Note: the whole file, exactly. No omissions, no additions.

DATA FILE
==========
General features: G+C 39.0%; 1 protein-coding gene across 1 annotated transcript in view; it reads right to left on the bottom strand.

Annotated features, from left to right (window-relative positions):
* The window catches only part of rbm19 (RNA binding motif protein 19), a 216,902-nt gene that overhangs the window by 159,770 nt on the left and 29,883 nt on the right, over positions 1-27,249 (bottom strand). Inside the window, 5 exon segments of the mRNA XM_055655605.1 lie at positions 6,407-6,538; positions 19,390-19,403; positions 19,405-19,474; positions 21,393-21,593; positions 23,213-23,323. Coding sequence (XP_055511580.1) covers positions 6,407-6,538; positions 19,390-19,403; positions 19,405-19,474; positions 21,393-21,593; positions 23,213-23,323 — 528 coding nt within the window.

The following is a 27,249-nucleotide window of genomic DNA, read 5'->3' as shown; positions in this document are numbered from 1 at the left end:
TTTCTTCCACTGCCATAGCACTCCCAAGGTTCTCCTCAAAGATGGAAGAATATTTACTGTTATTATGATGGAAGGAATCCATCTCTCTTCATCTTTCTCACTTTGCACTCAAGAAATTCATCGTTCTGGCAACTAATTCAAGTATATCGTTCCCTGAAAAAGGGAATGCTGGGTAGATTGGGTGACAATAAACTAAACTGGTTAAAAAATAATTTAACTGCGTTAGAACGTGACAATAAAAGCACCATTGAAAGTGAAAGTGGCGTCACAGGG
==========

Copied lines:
General features: G+C 39.0%; 1 protein-coding gene across 1 annotated transcript in view; it reads right to left on the bottom strand.

Annotated features, from left to right (window-relative positions):
* The window catches only part of rbm19 (RNA binding motif protein 19), a 216,902-nt gene that overhangs the window by 159,770 nt on the left and 29,883 nt on the right, over positions 1-27,249 (bottom strand). Inside the window, 5 exon segments of the mRNA XM_055655605.1 lie at positions 6,407-6,538; positions 19,390-19,403; positions 19,405-19,474; positions 21,393-21,593; positions 23,213-23,323. Coding sequence (XP_055511580.1) covers positions 6,407-6,538; positions 19,390-19,403; positions 19,405-19,474; positions 21,393-21,593; positions 23,213-23,323 — 528 coding nt within the window.

The following is a 27,249-nucleotide window of genomic DNA, read 5'->3' as shown; positions in this document are numbered from 1 at the left end:
TTTCTTCCACTGCCATAGCACTCCCAAGGTTCTCCTCAAAGATGGAAGAATATTTACTGTTATTATGATGGAAGGAATCCATCTCTCTTCATCTTTCTCACTTTGCACTCAAGAAATTCATCGTTCTGGCAACTAATTCAAGTATATCGTTCCCTGAAAAAGGGAATGCTGGGTAGATTGGGTGACAATAAACTAAACTGGTTAAAAAATAATTTAACTGCGTTAGAACGTGACAATAAAAGCACCATTGAAAGTGAAAGTGGCGTCACAGGG